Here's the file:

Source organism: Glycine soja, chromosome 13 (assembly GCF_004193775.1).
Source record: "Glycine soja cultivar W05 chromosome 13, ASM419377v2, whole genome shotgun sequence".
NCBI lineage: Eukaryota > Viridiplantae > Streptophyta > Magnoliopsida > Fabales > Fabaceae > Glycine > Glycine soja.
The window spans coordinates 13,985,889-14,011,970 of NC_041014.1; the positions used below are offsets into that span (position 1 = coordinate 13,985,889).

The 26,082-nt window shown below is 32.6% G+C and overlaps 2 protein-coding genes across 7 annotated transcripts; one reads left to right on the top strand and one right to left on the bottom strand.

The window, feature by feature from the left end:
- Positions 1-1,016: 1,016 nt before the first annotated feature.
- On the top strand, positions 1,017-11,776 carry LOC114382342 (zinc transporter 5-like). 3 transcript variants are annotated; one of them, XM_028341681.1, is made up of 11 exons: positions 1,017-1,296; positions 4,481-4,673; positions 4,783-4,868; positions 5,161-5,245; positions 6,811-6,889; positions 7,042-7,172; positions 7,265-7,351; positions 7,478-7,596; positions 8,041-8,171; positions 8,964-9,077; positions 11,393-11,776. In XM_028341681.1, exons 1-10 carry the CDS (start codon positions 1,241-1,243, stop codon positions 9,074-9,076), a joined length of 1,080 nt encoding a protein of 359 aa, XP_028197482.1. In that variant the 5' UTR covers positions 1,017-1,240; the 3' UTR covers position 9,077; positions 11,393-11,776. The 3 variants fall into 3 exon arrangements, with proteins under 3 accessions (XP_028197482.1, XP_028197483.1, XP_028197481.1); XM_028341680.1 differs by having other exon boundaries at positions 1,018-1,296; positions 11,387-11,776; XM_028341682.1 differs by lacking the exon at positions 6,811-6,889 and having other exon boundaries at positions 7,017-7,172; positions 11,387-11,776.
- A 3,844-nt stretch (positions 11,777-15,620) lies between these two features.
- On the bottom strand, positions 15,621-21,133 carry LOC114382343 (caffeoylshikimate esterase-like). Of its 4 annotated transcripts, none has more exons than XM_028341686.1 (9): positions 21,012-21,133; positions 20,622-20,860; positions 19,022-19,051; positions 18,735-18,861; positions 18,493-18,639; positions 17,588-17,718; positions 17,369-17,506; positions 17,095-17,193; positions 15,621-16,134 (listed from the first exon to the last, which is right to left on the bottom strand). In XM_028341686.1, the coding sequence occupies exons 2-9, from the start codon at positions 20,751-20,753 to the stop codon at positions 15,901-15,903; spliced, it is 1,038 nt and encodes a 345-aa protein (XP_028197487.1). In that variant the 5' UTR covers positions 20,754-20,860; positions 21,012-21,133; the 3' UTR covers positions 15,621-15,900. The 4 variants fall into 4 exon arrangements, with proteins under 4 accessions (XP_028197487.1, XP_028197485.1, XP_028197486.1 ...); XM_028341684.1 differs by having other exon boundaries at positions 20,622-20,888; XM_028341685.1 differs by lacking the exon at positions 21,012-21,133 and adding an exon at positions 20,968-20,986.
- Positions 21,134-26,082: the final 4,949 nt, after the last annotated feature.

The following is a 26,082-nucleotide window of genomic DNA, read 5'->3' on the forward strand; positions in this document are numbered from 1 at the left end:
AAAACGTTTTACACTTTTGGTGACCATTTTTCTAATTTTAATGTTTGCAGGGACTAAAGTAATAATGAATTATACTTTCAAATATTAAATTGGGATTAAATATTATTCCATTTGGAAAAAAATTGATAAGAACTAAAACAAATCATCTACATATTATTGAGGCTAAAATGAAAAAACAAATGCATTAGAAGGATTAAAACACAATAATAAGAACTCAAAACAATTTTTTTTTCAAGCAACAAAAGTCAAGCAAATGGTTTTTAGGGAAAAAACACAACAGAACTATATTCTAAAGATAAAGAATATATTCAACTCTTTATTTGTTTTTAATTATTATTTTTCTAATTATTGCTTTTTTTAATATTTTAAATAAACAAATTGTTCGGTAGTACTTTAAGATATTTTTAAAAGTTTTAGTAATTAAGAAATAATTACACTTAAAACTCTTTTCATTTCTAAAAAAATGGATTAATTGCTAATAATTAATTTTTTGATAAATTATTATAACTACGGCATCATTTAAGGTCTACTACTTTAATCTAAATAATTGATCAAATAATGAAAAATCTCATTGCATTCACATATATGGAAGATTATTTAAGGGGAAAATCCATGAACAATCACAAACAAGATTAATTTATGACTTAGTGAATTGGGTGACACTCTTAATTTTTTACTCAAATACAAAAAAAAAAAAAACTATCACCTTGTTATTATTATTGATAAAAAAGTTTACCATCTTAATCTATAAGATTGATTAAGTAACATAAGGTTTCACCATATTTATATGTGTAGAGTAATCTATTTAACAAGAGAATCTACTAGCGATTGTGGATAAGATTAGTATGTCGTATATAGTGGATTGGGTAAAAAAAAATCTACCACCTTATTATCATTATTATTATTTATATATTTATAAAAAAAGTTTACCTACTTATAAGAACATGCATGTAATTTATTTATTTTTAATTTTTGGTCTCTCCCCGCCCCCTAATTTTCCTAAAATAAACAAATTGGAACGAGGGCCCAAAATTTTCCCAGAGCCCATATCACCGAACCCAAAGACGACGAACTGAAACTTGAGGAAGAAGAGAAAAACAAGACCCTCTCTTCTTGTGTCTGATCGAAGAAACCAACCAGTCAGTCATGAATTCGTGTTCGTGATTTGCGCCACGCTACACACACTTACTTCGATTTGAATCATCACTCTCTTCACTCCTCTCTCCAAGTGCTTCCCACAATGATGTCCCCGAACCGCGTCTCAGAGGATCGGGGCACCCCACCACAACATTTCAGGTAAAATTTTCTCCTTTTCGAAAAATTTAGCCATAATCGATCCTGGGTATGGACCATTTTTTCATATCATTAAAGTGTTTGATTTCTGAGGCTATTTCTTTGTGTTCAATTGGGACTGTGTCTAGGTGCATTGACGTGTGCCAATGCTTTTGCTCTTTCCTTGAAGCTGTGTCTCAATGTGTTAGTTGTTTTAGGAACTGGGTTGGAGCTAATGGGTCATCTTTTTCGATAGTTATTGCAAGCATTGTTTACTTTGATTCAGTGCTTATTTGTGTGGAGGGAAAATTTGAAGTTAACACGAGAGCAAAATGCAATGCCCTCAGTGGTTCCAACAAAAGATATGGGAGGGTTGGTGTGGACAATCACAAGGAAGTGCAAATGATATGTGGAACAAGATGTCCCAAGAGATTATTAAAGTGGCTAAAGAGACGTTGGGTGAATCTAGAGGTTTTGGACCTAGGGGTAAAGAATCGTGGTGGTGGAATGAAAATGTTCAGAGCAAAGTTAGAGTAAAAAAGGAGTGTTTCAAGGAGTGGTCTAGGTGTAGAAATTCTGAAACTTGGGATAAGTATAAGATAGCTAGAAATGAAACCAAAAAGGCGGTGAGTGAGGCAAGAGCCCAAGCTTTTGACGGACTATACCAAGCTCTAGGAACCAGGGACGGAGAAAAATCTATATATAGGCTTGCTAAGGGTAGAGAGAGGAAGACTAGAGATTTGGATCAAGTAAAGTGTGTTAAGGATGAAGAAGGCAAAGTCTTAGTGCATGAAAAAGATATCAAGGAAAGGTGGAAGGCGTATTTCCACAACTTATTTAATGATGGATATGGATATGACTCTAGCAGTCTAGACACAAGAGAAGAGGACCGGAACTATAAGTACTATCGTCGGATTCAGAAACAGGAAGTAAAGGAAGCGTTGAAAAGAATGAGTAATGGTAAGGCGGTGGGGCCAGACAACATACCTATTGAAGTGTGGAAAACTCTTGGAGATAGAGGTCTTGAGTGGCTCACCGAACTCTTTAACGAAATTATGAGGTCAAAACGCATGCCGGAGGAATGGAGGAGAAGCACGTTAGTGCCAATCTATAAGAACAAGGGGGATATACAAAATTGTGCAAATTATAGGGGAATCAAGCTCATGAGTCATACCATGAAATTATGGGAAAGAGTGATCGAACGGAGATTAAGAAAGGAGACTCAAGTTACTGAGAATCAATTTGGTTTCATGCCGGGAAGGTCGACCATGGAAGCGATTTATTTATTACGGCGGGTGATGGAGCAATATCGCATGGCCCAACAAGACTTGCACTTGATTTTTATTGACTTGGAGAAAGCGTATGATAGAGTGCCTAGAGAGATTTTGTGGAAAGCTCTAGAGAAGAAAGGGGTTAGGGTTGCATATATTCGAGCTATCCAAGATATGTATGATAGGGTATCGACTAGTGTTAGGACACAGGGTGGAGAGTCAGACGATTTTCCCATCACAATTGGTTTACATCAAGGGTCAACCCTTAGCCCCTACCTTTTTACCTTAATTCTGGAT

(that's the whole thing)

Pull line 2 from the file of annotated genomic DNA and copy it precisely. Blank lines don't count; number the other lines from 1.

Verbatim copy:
Source record: "Glycine soja cultivar W05 chromosome 13, ASM419377v2, whole genome shotgun sequence".